AOL, the Internet company struggling to shed its desktop days and move further into the more profitable mobile and wireless industry, continued its mobile-by-acquisition strategy this week, announcing it was acquiring handset software maker Wildseed.
Terms of the deal were not disclosed, but AOL made no secret of its intention to use the company, along with other acquisitions that include Xdrive, Mailblocks and Tegic, to deliver its interactive services to mobile devices.
“Data-related mobile technologies are on the cusp of mainstream adoption,” said a statement from America Online Chief Technology Officer John McKinley.
Taking It to Go
AOL indicated that Kirkland, Wash.-based Wildseed — known for its SmartSkin interactive accessory software for handsets — would be a key part of its AOL Wireless division and would speed software solutions, communications and content services to wireless carriers and handset manufacturers.
“The wireless industry is focused on bringing additional rich media experiences and a new generation of interactive services to the mobile consumer, and we are committed to being a leader in that arena,” McKinley said.
AOL indicated its AOL Wireless unit will be headed by AOL Wireless General Manager and Senior Vice President Craig Eisler, while Wildeseed employees and operations would be integrated into AOL’s Seattle offices, with Wildseed CEO Eric Engstrom serving as AOL Wireless senior vice president of wireless products.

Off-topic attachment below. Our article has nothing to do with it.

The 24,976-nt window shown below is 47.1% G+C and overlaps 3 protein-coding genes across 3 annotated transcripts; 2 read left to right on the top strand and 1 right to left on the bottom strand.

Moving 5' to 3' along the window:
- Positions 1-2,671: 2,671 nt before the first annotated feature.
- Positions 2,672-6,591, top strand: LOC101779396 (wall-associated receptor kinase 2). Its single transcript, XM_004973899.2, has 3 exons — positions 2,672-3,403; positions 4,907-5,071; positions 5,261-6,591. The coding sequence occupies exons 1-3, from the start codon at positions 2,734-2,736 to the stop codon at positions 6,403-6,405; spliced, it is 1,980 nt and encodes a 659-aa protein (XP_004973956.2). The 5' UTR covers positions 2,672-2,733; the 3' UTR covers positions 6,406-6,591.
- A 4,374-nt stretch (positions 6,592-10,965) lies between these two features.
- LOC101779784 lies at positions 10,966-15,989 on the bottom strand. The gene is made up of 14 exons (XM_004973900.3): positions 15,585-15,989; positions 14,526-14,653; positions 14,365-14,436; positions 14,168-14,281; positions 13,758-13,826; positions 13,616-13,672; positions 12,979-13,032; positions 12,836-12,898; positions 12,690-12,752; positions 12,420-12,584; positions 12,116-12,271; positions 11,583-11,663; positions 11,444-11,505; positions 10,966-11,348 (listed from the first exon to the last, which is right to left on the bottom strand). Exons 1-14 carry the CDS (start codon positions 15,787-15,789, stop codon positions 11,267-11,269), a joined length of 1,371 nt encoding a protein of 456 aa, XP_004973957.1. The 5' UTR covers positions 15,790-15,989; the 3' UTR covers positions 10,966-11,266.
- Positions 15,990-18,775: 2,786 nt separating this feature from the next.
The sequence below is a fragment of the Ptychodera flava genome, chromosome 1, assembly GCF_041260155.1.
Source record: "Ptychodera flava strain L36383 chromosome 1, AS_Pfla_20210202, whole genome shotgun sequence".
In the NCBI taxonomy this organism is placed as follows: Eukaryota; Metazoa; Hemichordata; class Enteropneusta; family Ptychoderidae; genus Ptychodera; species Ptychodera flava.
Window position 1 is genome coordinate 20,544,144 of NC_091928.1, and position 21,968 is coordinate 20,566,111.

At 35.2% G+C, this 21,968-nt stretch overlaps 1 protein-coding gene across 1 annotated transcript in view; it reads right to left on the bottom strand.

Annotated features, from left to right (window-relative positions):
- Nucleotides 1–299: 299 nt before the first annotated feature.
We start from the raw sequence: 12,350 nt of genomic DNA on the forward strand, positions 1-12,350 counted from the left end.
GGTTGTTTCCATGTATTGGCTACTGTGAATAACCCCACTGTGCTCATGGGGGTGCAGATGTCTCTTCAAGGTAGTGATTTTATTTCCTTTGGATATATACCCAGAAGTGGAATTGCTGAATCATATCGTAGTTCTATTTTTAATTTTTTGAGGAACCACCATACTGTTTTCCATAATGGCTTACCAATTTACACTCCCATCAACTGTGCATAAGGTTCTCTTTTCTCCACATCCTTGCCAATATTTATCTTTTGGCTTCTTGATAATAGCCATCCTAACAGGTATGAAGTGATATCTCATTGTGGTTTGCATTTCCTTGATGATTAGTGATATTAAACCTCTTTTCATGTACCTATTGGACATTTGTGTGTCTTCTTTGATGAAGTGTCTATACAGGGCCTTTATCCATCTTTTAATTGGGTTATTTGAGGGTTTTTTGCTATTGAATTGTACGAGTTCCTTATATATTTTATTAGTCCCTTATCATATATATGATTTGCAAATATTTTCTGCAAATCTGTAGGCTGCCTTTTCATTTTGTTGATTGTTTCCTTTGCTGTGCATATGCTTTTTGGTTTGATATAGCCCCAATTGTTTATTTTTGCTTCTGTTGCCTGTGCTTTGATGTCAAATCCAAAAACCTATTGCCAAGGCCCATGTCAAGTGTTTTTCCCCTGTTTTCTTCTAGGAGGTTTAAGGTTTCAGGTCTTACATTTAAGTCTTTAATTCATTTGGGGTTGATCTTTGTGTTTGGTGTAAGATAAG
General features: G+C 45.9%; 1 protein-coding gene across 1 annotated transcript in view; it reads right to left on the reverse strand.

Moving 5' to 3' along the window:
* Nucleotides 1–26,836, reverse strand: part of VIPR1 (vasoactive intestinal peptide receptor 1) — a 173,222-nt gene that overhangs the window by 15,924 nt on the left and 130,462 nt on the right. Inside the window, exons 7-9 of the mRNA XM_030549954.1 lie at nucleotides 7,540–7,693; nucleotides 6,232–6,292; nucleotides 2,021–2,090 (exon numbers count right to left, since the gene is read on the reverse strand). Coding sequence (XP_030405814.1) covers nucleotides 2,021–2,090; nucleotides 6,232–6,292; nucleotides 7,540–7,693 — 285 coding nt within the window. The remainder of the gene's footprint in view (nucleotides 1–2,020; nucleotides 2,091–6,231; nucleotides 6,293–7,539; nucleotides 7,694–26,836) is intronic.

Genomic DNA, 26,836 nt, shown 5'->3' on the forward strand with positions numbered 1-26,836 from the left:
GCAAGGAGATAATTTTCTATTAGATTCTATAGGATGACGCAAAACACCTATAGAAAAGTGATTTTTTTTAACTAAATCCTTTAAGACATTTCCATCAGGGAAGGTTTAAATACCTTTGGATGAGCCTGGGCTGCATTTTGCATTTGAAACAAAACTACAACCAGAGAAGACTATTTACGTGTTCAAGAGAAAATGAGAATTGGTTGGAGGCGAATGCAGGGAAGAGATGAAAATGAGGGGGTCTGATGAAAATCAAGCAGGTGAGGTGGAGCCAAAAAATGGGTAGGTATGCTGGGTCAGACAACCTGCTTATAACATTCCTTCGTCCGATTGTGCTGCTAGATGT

Yankee Group senior analyst Laura DiDio told TechNewsWorld that businesses, particularly AOL, are being forced to diversify to avoid extinction.
“Companies can no longer rely on a single, or even dual strategy,” she said. “You need plan A, B, C and D, because everybody is cannibalizing everybody else’s markets.”
DiDio indicated AOL’s acquisitions make sense, as the mobile market is a natural extension of the consumer market, where AOL has strength but faces competition from huge competitors.
“They have to be aggressive, because if they aren’t, somebody else will be,” she said.
Ovum Vice President of Wireless Telecoms Roger Entner said AOL’s Wildseed acquisition was interesting and highlighted the significance of AOL’s mobile and wireless strategy.
“I think it’s a stronger foray of AOL into the wireless arena now that they basically have their own handset options,” he said.
Entner indicated that while AOL has seen a mass exodus from its once-leading Internet service, Wildseed had also struggled to gain market acceptance and wireless carrier partnership.
Regardless, Entner said the move is squarely aimed at younger consumers, who have popularized other AOL technologies such as AIM instant messaging.
“Youth is the primary segment here that needs to be served and will be served by [the acquisition],” he said.